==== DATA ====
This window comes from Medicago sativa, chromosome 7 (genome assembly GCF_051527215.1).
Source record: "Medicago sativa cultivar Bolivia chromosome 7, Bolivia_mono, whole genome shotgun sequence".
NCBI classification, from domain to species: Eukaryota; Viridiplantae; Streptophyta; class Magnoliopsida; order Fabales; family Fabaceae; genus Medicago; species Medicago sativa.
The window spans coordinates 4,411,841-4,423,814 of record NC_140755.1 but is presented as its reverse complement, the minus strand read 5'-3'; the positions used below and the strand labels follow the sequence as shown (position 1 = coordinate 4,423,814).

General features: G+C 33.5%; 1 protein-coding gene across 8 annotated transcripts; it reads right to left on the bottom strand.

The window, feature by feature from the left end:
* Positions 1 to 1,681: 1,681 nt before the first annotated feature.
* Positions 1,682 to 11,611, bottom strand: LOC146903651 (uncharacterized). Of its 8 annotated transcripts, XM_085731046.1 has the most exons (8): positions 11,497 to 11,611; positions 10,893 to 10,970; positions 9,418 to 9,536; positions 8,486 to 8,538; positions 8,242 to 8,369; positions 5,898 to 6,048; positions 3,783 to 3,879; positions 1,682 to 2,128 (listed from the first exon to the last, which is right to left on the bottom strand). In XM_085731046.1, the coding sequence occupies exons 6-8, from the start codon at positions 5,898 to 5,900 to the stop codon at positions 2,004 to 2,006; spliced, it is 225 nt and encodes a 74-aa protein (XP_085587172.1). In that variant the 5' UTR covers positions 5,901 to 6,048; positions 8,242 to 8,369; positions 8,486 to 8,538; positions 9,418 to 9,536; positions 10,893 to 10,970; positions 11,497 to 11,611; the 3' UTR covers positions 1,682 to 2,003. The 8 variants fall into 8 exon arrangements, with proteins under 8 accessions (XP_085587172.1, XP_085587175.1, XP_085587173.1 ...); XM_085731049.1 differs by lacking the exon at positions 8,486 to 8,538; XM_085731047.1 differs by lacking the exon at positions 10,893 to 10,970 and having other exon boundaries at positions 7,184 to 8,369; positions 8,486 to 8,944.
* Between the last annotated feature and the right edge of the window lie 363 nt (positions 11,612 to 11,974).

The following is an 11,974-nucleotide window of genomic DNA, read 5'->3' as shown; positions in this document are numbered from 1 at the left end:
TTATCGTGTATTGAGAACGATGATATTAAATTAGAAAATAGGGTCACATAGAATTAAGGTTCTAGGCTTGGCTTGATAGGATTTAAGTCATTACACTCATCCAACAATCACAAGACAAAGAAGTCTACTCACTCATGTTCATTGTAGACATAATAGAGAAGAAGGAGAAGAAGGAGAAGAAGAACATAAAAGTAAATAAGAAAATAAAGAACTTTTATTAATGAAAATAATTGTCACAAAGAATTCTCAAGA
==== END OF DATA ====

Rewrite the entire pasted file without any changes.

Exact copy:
This window comes from Medicago sativa, chromosome 7 (genome assembly GCF_051527215.1).
Source record: "Medicago sativa cultivar Bolivia chromosome 7, Bolivia_mono, whole genome shotgun sequence".
NCBI classification, from domain to species: Eukaryota; Viridiplantae; Streptophyta; class Magnoliopsida; order Fabales; family Fabaceae; genus Medicago; species Medicago sativa.
The window spans coordinates 4,411,841-4,423,814 of record NC_140755.1 but is presented as its reverse complement, the minus strand read 5'-3'; the positions used below and the strand labels follow the sequence as shown (position 1 = coordinate 4,423,814).

General features: G+C 33.5%; 1 protein-coding gene across 8 annotated transcripts; it reads right to left on the bottom strand.

The window, feature by feature from the left end:
* Positions 1 to 1,681: 1,681 nt before the first annotated feature.
* Positions 1,682 to 11,611, bottom strand: LOC146903651 (uncharacterized). Of its 8 annotated transcripts, XM_085731046.1 has the most exons (8): positions 11,497 to 11,611; positions 10,893 to 10,970; positions 9,418 to 9,536; positions 8,486 to 8,538; positions 8,242 to 8,369; positions 5,898 to 6,048; positions 3,783 to 3,879; positions 1,682 to 2,128 (listed from the first exon to the last, which is right to left on the bottom strand). In XM_085731046.1, the coding sequence occupies exons 6-8, from the start codon at positions 5,898 to 5,900 to the stop codon at positions 2,004 to 2,006; spliced, it is 225 nt and encodes a 74-aa protein (XP_085587172.1). In that variant the 5' UTR covers positions 5,901 to 6,048; positions 8,242 to 8,369; positions 8,486 to 8,538; positions 9,418 to 9,536; positions 10,893 to 10,970; positions 11,497 to 11,611; the 3' UTR covers positions 1,682 to 2,003. The 8 variants fall into 8 exon arrangements, with proteins under 8 accessions (XP_085587172.1, XP_085587175.1, XP_085587173.1 ...); XM_085731049.1 differs by lacking the exon at positions 8,486 to 8,538; XM_085731047.1 differs by lacking the exon at positions 10,893 to 10,970 and having other exon boundaries at positions 7,184 to 8,369; positions 8,486 to 8,944.
* Between the last annotated feature and the right edge of the window lie 363 nt (positions 11,612 to 11,974).

The following is an 11,974-nucleotide window of genomic DNA, read 5'->3' as shown; positions in this document are numbered from 1 at the left end:
TTATCGTGTATTGAGAACGATGATATTAAATTAGAAAATAGGGTCACATAGAATTAAGGTTCTAGGCTTGGCTTGATAGGATTTAAGTCATTACACTCATCCAACAATCACAAGACAAAGAAGTCTACTCACTCATGTTCATTGTAGACATAATAGAGAAGAAGGAGAAGAAGGAGAAGAAGAACATAAAAGTAAATAAGAAAATAAAGAACTTTTATTAATGAAAATAATTGTCACAAAGAATTCTCAAGA